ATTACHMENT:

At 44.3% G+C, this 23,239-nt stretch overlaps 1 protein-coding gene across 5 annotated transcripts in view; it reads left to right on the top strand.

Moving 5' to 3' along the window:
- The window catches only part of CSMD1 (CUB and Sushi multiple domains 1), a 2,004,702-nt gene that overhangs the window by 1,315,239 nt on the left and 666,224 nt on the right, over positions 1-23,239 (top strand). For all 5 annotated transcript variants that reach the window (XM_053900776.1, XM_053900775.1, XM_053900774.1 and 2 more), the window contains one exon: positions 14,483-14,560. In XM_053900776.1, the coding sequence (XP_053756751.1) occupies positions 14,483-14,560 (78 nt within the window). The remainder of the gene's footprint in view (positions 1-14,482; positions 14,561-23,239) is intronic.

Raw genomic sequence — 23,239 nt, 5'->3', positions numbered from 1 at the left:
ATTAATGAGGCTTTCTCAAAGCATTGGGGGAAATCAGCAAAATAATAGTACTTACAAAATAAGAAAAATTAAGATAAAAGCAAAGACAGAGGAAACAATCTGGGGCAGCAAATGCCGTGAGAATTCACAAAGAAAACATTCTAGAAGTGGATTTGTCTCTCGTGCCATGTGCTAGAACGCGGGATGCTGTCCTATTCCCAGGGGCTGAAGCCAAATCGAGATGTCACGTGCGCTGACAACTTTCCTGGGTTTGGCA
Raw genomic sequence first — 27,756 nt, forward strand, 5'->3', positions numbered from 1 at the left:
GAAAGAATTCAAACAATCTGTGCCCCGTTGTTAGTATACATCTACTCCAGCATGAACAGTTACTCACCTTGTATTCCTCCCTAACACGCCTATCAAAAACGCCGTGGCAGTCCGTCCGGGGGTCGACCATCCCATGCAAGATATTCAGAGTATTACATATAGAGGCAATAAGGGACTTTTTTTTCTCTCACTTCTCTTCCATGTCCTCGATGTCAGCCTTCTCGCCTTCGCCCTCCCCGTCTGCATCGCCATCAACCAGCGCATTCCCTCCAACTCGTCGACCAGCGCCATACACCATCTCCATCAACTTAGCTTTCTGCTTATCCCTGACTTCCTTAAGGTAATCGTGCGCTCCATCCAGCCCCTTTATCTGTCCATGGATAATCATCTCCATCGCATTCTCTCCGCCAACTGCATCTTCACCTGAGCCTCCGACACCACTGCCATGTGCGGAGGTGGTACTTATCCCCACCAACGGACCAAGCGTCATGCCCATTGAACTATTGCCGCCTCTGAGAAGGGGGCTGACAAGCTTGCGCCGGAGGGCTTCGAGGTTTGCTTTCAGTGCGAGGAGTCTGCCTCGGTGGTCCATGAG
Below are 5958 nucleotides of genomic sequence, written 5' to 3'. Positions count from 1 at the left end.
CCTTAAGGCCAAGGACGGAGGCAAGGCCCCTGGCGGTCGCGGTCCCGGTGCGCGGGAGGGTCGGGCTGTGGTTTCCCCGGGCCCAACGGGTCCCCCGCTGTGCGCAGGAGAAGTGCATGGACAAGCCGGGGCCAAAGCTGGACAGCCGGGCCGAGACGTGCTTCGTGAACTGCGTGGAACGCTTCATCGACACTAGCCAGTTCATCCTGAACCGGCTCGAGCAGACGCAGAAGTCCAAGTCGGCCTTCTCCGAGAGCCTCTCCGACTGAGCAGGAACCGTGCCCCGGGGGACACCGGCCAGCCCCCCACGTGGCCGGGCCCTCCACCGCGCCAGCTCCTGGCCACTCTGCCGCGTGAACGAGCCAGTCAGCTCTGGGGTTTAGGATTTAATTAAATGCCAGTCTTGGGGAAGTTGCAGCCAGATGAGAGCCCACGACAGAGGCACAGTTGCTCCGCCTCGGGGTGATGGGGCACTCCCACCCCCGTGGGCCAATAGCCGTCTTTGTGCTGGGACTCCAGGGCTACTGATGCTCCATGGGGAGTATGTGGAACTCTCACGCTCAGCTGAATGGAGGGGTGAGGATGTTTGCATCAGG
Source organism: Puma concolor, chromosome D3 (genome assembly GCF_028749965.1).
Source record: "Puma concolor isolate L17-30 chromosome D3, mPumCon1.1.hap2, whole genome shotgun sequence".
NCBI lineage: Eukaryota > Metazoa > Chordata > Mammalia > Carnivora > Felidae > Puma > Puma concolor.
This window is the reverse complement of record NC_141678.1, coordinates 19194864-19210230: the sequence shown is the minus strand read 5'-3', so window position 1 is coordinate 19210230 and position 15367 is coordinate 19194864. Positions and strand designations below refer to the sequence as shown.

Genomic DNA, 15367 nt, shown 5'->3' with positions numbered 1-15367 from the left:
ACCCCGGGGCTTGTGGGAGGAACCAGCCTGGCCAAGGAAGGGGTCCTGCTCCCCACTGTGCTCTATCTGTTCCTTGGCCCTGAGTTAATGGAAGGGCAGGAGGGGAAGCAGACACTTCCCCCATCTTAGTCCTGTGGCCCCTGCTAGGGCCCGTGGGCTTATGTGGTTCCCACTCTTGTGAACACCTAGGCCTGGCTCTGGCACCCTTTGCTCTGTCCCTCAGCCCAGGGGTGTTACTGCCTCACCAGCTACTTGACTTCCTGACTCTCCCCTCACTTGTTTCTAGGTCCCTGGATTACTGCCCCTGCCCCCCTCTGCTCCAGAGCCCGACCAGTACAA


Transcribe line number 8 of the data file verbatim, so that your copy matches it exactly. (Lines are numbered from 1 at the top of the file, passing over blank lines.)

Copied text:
Below are 5958 nucleotides of genomic sequence, written 5' to 3'. Positions count from 1 at the left end.